I guess someone had to go there … that is, here.
We are coming to the end of another summer. Children are returning to school, and Labor Day will mark the traditional end of summer break, even if in some cases school has been in session for weeks.
One of the traditional Hollywood staples for many years was the summer camp movie. The story was always the same: there was a camp where people met, bonded, and found out the meaning of life despite themselves, sometimes by scoring a tremendous victory over a rival camp populated by privileged kids. You know exactly what I mean …
… or this …
… or some others …
… except those horror movies.
By now we’ve all heard about how TV Land pulled The Dukes of Hazzard from its television lineup. I imagine that’s the most attention the series got in years, and, if we are to believe some of the wailing and crying, it’s as TV Land had scheduled a Cosby Show marathon for a week. Now comes an analysis of one episode that touched on Civil War history.
For those of you who want to judge for yourself, here’s the episode. BTW, this means devoted fans of the show can still watch it, just not on TV Land.
Then again, there’s nothing like The E! True Hollywood Story on the show:
Go to 36:30 to see a debate about the Confederate flag …
As if that wasn’t enough, someone’s working hard to make us laugh about the Civil War. Head on over and enjoy.
Most people familiar with American popular culture as rendered through television know something about “The Dukes of Hazzard.” That show has been in the news in recent weeks, when a television network specializing in reruns decided not to air it any more.
That sparked some controversy. Leading the charge was someone near and dear to readers of this blog, Ben Jones, who played “Cooter” the mechanic in the show. Ben’s had a colorful career since then, including serving in the United Sates House of Representatives. He’s currently the chief of heritage operations for the Sons of Confederate Veterans, coming aboard just as the SCV had to confront the removal of replica Confederate flags from Lee Chapel at Washington and Lee University.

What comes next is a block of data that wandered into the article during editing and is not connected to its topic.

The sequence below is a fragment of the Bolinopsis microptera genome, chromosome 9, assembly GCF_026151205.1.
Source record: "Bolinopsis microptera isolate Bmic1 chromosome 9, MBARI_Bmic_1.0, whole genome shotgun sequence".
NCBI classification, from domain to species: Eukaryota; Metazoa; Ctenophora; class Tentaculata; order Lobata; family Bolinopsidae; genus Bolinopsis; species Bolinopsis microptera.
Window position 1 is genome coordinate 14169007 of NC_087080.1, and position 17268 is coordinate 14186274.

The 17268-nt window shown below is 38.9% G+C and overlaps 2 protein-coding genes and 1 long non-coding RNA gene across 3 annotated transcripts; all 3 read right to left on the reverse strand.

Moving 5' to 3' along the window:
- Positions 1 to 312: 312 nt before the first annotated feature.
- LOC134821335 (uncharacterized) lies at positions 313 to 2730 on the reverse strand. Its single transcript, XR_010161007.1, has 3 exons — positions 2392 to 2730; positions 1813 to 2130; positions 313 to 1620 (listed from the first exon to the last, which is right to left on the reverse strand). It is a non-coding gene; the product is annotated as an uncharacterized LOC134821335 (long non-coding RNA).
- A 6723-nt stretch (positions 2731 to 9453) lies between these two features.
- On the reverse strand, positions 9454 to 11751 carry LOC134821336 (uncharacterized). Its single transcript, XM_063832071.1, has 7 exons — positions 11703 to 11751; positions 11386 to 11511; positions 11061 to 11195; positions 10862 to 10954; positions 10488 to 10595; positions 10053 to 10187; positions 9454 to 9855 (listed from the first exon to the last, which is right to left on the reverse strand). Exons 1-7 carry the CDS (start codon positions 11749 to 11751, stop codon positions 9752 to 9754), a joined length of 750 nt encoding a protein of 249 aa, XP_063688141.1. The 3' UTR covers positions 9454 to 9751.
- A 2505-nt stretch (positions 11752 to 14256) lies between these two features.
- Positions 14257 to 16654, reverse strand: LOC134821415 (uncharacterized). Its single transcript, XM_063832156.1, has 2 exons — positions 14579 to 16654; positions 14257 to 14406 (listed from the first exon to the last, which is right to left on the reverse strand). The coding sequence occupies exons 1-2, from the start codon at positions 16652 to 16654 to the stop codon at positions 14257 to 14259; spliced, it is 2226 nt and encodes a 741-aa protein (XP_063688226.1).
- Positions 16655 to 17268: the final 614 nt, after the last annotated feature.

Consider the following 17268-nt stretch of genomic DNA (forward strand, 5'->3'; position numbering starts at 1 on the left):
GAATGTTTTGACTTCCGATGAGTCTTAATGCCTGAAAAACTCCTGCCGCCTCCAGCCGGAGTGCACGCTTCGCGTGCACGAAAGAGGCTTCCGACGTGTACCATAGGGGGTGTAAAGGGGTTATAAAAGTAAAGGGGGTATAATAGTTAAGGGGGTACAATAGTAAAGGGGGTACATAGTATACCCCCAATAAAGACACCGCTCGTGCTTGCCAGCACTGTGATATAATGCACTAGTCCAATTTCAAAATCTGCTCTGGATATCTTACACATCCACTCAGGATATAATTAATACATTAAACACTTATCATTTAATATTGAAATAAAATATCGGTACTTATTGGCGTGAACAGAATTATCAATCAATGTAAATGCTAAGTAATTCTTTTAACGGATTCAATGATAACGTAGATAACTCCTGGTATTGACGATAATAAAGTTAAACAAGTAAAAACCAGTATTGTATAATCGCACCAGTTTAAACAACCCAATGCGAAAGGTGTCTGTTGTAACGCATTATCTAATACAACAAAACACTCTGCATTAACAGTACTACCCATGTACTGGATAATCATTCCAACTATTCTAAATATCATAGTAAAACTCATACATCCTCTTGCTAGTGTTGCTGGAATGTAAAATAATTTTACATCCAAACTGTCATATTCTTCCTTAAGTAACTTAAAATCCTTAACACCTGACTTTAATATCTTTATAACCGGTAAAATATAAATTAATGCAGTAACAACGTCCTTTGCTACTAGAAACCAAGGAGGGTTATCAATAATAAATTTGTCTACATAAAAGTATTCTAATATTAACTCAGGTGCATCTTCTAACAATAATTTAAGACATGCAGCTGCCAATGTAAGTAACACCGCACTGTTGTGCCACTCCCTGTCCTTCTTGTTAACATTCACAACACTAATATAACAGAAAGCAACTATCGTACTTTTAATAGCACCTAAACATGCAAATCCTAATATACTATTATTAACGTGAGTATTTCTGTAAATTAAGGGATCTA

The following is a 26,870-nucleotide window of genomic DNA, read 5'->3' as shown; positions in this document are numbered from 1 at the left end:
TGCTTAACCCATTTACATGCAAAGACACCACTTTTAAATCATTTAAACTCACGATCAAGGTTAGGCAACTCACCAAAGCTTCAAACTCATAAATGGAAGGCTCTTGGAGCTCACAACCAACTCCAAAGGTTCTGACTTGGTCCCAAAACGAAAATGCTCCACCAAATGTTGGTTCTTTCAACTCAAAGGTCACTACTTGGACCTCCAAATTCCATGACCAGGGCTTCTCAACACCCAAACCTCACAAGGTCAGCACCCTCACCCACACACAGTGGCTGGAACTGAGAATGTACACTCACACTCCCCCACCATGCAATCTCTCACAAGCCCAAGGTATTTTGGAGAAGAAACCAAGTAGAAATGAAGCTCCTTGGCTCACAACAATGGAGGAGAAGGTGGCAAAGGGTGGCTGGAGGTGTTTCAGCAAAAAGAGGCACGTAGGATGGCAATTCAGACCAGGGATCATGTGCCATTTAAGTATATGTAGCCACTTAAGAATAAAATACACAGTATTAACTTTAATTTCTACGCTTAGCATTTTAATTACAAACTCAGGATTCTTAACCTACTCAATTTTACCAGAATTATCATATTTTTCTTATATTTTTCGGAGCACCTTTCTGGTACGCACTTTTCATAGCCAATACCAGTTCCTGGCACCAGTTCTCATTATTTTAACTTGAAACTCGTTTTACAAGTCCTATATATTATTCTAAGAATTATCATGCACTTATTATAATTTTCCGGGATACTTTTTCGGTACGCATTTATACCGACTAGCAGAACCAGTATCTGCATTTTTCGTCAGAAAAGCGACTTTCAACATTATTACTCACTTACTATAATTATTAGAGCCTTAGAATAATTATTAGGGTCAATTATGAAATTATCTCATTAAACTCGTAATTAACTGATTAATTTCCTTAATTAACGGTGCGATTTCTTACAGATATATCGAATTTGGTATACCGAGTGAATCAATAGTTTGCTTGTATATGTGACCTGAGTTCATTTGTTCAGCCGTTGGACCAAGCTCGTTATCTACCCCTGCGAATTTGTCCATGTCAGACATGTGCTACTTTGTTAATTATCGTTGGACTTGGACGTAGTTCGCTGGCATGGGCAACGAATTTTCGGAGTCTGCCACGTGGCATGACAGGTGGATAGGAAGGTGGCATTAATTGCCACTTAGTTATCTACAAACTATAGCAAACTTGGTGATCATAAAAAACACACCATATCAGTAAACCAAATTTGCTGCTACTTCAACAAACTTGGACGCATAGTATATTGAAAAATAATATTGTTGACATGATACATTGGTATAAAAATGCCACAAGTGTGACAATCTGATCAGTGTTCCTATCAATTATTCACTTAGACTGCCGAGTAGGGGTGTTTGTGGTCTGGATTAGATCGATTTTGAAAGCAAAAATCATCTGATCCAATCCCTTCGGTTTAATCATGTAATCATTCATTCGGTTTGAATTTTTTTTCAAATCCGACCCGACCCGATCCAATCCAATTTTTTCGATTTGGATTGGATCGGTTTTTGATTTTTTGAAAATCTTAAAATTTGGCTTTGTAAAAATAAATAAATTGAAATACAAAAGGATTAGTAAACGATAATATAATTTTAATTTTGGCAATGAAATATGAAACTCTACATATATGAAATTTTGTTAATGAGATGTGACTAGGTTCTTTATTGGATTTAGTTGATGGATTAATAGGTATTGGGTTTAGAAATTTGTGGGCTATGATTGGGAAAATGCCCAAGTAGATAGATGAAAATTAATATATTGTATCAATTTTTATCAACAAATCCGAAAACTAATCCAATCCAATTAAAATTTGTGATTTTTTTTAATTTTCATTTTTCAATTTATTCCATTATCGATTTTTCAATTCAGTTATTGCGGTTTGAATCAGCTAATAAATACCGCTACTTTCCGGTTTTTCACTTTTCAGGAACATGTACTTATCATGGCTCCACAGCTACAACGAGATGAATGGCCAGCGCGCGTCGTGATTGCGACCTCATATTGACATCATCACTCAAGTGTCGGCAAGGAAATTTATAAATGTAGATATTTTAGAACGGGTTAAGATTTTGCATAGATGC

Everything I know about Ben from personal contact suggests that he’s a fine fellow who knows his baseball, but when it comes to these issues, we disagree a great deal, and his appearance here on this blog several years ago did not go well for him (although he deserves credit for making the effort). I also know that he continues to be proud of his work on “The Dukes of Hazzard,” including lending the name of his character to a string of stores known as “Cooter’s Place.” These stores are owned by Ben and his wife, so he ought to know what they sell.
Thus it occurred to me to find out what sort of Confederate flags are sold by the store owned by the man who is the chief of heritage operations for the Sons of Confederate Veterans.
I don’t recall that even Stand Waite or John Ross approved of this flag.
This one confuses me. Aren’t you supposed to shoot deer? Are you supposed to shoot the flag? Or is this a wildlife preservation message? I can’t tell.
Nor can I identify the unit that deer flag honors. Same here:
I’m supposed to hook the flag and reel it in?
Well, perhaps this is a tribute to Confederate logistics and what might have been. 10-4, good buddy.
So much for regulation headgear.
Really? Maybe this commemorates Burnside’s Mud March, but I wonder.
Whatever floats your boat … but I don’t think smiley faces were placed on real Confederate battle flags. Rather, it sends the message that someone’s day is a brighter one if he offends others. Send one to Connie Chastain now.
There are more, but you get the idea. Or maybe you don’t. Want a Confederate flag bikini, for example? Click here. Swim trunks? Click here. Want to sleep under the flag? Click here. Want to go formal? Click here. Want to be the Confederate answer to David Cassidy? Click here.
And to you want to try your wet, sweaty body with the Confederate flag? Click here.
I was unhappy not to find this for sale.
And that, folks, is how to honor Confederate heritage and the service and sacrifice of the Confederate soldier and sailor. Tell ’em Cooter said so.